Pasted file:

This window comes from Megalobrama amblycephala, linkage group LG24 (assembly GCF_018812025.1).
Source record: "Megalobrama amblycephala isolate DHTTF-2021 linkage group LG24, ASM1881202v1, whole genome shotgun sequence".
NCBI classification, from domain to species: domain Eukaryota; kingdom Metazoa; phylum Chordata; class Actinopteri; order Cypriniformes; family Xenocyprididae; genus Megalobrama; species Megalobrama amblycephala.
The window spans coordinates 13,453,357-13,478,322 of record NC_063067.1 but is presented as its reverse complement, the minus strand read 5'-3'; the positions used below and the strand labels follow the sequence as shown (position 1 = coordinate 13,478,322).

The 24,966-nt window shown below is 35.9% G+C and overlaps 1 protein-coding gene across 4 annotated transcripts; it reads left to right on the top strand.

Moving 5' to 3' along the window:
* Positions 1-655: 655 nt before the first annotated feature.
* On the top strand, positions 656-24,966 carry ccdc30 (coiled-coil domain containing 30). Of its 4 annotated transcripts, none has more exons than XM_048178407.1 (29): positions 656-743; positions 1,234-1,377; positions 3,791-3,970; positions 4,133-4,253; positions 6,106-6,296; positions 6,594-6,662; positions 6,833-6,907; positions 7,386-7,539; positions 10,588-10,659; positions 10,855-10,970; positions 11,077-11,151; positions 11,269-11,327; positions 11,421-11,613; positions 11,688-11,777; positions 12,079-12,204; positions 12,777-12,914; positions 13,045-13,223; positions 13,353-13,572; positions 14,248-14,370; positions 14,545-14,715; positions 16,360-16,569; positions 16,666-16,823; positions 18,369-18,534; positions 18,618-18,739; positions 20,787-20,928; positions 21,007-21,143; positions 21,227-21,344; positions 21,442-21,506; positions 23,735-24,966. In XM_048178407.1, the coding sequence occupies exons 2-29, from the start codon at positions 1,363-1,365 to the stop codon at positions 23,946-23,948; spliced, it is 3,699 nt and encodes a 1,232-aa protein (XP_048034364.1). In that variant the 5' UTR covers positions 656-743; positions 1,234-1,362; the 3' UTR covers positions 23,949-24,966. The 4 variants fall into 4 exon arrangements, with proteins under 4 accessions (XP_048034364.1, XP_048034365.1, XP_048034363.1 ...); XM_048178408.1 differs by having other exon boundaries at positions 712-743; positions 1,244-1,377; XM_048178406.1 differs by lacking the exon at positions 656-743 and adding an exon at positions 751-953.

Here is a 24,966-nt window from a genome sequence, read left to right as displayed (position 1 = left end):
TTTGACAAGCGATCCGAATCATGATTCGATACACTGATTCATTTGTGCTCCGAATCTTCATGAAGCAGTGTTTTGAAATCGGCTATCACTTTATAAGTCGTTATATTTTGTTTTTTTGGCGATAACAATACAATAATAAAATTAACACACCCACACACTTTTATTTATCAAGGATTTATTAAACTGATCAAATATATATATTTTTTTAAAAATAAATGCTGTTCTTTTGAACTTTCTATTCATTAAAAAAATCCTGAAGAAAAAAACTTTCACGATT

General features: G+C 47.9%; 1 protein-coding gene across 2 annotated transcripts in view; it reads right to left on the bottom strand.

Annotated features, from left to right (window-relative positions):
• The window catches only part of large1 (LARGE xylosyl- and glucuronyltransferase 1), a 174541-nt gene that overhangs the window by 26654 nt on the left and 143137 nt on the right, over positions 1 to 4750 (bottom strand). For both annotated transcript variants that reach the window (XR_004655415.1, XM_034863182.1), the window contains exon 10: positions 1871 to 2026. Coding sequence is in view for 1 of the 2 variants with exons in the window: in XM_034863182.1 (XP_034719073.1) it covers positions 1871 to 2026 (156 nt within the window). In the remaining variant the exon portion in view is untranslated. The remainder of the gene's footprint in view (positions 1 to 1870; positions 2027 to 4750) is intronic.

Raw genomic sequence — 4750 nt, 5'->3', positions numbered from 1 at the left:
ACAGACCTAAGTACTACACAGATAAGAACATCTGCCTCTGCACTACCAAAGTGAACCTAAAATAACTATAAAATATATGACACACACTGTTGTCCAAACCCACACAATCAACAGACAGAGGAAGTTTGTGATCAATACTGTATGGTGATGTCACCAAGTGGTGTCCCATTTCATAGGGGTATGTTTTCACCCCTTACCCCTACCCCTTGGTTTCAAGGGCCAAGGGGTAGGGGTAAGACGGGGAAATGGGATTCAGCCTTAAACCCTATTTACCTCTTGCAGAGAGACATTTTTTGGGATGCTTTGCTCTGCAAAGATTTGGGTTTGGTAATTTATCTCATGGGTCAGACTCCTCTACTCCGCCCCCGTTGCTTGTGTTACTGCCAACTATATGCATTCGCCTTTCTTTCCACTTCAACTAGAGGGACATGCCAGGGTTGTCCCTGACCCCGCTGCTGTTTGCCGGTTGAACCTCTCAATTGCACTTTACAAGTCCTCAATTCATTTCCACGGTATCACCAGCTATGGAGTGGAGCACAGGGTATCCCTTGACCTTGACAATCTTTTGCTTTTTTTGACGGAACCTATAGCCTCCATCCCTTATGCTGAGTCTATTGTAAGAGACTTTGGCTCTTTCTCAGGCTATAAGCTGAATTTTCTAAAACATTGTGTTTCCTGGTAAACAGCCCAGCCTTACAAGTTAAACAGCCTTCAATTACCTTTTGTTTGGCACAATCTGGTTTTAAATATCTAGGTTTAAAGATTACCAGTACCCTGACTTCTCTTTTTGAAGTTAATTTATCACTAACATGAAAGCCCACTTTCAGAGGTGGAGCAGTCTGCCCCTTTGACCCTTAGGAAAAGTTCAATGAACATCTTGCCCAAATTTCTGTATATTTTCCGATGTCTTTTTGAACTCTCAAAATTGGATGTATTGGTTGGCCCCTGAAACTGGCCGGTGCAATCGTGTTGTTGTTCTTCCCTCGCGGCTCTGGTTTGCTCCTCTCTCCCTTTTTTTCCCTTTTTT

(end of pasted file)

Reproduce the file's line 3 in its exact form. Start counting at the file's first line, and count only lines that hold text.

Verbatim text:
NCBI classification, from domain to species: domain Eukaryota; kingdom Metazoa; phylum Chordata; class Actinopteri; order Cypriniformes; family Xenocyprididae; genus Megalobrama; species Megalobrama amblycephala.